What are Trust Services?

Trust services are introduced, as a concept, via eIDAS to provide additional routes to verify integrity of document content and sender.  eIDAS sets out a legislative framework to put these services into practice in the EU.

Electronic Seals

As part of these changes, eIDAS introduces the concept of electronic seals.  Electronic seals are similar to electronic signatures, but only available to legal persons (rather than natural persons) – such as corporate entities.  These provide a route for corporate entity to apply a stamp of authentication to a document, without the fine-grained individual responsibility implicit in an electronic signature.

As the name suggests, an electronic seal works a little like its traditional, physical, counterpart.  The seal guarantees that the contents of the document has not been tampered with, as well as guaranteeing the authenticity of the sender.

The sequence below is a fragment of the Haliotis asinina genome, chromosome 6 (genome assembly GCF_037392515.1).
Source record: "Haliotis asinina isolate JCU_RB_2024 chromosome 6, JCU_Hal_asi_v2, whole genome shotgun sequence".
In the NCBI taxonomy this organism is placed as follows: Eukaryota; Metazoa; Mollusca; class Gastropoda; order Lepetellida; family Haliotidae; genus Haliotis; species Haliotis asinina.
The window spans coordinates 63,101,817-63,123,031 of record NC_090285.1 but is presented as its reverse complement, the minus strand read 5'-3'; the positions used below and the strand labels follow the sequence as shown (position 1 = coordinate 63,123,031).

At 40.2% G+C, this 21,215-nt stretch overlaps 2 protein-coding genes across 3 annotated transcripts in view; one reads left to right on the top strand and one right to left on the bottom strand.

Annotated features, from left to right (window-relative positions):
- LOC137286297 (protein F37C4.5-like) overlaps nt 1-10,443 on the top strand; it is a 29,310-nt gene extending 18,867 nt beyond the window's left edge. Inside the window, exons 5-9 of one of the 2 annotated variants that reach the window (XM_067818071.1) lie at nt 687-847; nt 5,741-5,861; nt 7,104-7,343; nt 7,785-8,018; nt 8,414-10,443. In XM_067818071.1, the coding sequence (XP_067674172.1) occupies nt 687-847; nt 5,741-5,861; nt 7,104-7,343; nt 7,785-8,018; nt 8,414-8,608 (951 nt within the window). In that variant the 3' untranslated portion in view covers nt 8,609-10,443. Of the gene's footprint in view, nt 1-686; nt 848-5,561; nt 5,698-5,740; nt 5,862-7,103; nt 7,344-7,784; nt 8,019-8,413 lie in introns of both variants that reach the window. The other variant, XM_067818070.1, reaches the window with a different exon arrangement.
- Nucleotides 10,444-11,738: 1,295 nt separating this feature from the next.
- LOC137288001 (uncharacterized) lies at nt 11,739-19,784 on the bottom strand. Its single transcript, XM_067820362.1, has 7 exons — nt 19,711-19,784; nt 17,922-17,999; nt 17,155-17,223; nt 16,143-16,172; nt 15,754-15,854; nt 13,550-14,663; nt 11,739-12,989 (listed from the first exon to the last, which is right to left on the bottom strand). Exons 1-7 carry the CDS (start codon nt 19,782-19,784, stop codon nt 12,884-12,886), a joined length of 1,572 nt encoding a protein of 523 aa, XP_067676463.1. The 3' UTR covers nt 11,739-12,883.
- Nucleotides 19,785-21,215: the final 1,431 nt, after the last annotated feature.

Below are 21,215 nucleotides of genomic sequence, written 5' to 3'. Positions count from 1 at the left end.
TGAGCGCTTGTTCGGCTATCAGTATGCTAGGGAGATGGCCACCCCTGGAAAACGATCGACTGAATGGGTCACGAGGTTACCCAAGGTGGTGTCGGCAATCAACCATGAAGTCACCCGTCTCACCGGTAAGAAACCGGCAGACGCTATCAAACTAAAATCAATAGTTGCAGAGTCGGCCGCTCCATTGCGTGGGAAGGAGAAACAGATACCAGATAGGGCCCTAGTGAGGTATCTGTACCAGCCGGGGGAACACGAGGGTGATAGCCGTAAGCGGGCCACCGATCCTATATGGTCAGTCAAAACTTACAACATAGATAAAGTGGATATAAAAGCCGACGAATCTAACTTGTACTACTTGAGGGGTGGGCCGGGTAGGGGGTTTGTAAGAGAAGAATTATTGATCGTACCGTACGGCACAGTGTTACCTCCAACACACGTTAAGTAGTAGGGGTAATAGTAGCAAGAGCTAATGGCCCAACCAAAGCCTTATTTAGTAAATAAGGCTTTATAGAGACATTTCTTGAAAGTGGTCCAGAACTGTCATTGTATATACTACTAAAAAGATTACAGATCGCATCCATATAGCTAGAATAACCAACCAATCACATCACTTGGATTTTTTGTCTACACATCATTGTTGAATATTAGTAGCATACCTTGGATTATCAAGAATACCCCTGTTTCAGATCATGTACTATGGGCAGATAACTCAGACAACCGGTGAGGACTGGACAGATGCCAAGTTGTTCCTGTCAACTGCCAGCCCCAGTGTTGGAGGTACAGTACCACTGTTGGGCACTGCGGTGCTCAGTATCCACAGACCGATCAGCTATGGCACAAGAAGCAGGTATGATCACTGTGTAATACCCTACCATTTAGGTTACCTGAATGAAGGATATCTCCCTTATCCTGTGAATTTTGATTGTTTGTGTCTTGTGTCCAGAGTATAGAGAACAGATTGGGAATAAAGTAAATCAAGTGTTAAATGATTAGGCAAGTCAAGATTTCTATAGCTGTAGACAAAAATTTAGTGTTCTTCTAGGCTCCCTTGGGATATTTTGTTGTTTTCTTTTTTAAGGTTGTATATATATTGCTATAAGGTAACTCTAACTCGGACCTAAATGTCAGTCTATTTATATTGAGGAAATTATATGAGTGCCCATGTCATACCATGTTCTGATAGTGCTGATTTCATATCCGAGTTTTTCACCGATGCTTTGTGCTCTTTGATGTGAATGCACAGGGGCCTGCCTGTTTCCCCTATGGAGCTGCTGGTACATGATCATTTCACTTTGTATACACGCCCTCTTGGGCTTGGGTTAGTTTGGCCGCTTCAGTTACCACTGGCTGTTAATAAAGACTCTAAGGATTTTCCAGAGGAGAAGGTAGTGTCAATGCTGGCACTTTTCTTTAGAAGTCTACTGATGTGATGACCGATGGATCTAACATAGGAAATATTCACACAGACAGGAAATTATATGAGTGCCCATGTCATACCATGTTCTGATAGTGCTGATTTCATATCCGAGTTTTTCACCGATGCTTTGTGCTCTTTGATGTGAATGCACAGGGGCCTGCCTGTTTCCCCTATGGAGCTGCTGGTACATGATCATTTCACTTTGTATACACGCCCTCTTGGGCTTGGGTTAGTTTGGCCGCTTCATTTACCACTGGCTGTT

Time Stamps

Time stamps are used to verify that the data contained in the document existed, and remains unchanged from, the data at the time and date of the stamp.  This is particularly useful to anchor documents, such as contracts or bills, to a time and date.

Delivery Service

The Electronic registered delivery service prevents risk of loss, theft, leakage or alteration of documents being sent from one party to another.  The service also provides evidence of receipt and proof of delivery.

Website Authentication

Website authentication, by way of electronic certificate added to the site, validates the authenticity of the site and link to entity or person(s) owning the site.

 

The Business Benefits of eIDAS